“That’s going to be the message to our team -- the goalies are not fair game,” Shero said. “If the guy’s going to play it outside the crease, you have to be pretty careful.”

Perhaps I'm too cynical, but I believe the root of that statement from Shero comes out of the fear of losing Marc-Andre Fleury for some time.

As for rest of the meetings, also on the schedule was the 1-3-1 trap that caused such a stir last week after the bizarre scene between the Flyers and Lightning which led to a stalemate. To that, Blackhawks GM Stan Bowman gave a reasonable response, saying they don't want to overreact to something that has only happened once. Perhaps Flyers GM Paul Holmgren put it best: "I'd like to see us attack the situation a little bit differently than we did last game."

The other big item on the docket was realignment, something Flyers chairman Ed Snider brought up again in Toronto. But right now that's all just chatter among the GMs. The decision on realignment will made at the Board of Governors meeting in December.

All of these conversations and more will get hashed out again in March the next time the GMs gather.

Photo: Getty Images

For more hockey news, rumors and analysis, follow @EyeOnHockey and @BrianStubitsNHL on Twitter.

Posted on: November 15, 2011 11:41 am
 

Flyers chairman Snider expects total realignment

By Brian Stubits

It's been a while since our last realignment update. When last we left you, the Flyers and Penguins were sharing their displeasure with any proposal that had them in separate divisions/conferences.

All along, the reports have said the NHL was looking to do as little as possible in regards to moving teams. In a perfect world for the powers that be, the Jets would be moved into the Central, perhaps the Blue Jackets go in the Southeast and you call it a day.

But life isn't that simple. There is the pressure of the Red Wings to move East. There is also the looming uncertainty of the Coyotes in Phoenix and whether they might move to, say, Quebec City.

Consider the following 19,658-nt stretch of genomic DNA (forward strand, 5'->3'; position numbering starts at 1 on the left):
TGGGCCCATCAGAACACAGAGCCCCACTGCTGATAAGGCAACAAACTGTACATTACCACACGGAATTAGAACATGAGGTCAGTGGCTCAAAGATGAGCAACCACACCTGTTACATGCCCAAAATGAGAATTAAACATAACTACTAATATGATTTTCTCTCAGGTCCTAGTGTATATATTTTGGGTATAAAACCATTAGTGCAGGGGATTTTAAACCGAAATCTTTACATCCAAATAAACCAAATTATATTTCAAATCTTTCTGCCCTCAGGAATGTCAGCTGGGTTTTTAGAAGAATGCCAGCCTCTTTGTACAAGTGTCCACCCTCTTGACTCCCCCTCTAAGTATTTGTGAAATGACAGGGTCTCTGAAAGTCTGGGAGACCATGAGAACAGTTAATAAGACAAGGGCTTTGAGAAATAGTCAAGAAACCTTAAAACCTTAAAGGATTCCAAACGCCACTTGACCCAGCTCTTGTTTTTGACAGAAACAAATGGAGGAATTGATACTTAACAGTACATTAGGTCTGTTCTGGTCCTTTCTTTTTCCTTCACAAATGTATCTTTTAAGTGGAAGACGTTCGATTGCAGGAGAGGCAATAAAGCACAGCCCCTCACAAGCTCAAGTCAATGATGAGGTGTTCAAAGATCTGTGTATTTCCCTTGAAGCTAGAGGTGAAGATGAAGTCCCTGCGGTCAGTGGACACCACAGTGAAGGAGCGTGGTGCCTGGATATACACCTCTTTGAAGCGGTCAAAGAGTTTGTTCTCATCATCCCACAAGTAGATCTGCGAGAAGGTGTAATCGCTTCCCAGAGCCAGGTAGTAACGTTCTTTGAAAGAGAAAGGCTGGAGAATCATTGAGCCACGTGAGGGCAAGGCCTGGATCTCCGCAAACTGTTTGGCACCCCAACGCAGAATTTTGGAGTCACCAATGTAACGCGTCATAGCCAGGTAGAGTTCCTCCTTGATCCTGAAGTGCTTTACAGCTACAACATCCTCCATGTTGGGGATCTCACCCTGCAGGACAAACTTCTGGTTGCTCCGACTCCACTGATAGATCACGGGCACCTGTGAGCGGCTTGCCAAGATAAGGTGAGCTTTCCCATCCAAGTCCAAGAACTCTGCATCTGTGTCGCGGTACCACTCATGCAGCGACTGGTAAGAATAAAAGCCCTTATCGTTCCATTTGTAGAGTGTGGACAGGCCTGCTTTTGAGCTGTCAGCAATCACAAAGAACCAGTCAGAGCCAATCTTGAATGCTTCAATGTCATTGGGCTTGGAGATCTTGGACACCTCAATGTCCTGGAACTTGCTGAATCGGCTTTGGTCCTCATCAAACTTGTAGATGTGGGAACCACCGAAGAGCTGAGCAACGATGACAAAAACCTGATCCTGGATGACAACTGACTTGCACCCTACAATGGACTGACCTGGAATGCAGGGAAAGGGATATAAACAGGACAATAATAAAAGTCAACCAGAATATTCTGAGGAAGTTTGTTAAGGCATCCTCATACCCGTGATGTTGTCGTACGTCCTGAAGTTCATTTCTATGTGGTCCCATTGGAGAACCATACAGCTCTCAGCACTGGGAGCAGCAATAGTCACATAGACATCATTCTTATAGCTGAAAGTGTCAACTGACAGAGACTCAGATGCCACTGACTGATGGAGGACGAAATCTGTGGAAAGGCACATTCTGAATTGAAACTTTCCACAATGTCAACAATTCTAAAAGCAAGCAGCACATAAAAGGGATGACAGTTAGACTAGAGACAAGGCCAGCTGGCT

Throw all of the above angles into a crockpot with the other spices affecting the situation added in and you have "total realignment" cooking, according to Flyers chairman Ed Snider.

“There has to be,” Snider told Tim Panaccio of CSN Philly about total realignment. “But our traditional rivalries will always be with us no matter how it is realigned. I’m pretty confident of that.”

Perhaps the reason for his confidence in that is his belief that the Pennsylvania teams will remain together, something which the proposal that was reportedly gaining steam did not feature.

“We’ll be together without question, if under a four conference set-up,” Snider predicted of the Flyers and Penguins. “We will have all our traditional rivals and some others in a four-conference setup.”

The question begs: what is total realignment? Could that be a situation where conferences aren't divided by east and west but instead split seemingly at random like the NFL and MLB? Does it mean a return to the four-conference format, as Snider alludes to? Does it mean Florida is joining the Northwest Division?

I think about the only thing we can safely assume is that "total realignment" would include the abolition of the six-division format currently in use. I wouldn't rule anything else out at this point (OK, I guess I'd rule out that Florida-to-Northwest, too).